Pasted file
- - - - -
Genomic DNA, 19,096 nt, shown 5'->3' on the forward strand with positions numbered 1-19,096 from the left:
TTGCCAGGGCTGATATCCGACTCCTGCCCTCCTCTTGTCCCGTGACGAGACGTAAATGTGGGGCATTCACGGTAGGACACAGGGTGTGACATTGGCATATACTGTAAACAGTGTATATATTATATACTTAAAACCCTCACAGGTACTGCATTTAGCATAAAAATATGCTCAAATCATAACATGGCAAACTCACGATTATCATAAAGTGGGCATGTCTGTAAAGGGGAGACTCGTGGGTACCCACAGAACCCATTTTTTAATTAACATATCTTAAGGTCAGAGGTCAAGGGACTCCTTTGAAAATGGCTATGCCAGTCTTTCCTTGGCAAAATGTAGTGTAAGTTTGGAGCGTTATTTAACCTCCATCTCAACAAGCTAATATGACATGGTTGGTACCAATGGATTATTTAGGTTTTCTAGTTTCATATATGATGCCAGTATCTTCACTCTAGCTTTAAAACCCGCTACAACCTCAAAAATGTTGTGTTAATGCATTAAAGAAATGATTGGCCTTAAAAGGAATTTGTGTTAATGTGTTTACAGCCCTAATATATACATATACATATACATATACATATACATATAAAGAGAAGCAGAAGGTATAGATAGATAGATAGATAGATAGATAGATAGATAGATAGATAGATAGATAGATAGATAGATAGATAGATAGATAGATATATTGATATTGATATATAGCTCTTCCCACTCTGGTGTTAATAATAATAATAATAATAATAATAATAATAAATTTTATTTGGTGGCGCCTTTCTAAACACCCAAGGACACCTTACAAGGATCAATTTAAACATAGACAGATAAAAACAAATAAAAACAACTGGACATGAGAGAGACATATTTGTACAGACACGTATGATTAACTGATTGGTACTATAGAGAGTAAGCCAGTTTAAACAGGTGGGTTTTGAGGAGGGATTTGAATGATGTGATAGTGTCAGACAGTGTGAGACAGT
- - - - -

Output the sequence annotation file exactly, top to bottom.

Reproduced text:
Genomic DNA, 19,096 nt, shown 5'->3' on the forward strand with positions numbered 1-19,096 from the left:
TTGCCAGGGCTGATATCCGACTCCTGCCCTCCTCTTGTCCCGTGACGAGACGTAAATGTGGGGCATTCACGGTAGGACACAGGGTGTGACATTGGCATATACTGTAAACAGTGTATATATTATATACTTAAAACCCTCACAGGTACTGCATTTAGCATAAAAATATGCTCAAATCATAACATGGCAAACTCACGATTATCATAAAGTGGGCATGTCTGTAAAGGGGAGACTCGTGGGTACCCACAGAACCCATTTTTTAATTAACATATCTTAAGGTCAGAGGTCAAGGGACTCCTTTGAAAATGGCTATGCCAGTCTTTCCTTGGCAAAATGTAGTGTAAGTTTGGAGCGTTATTTAACCTCCATCTCAACAAGCTAATATGACATGGTTGGTACCAATGGATTATTTAGGTTTTCTAGTTTCATATATGATGCCAGTATCTTCACTCTAGCTTTAAAACCCGCTACAACCTCAAAAATGTTGTGTTAATGCATTAAAGAAATGATTGGCCTTAAAAGGAATTTGTGTTAATGTGTTTACAGCCCTAATATATACATATACATATACATATACATATACATATAAAGAGAAGCAGAAGGTATAGATAGATAGATAGATAGATAGATAGATAGATAGATAGATAGATAGATAGATAGATAGATAGATAGATAGATAGATATATTGATATTGATATATAGCTCTTCCCACTCTGGTGTTAATAATAATAATAATAATAATAATAATAATAAATTTTATTTGGTGGCGCCTTTCTAAACACCCAAGGACACCTTACAAGGATCAATTTAAACATAGACAGATAAAAACAAATAAAAACAACTGGACATGAGAGAGACATATTTGTACAGACACGTATGATTAACTGATTGGTACTATAGAGAGTAAGCCAGTTTAAACAGGTGGGTTTTGAGGAGGGATTTGAATGATGTGATAGTGTCAGACAGTGTGAGACAGT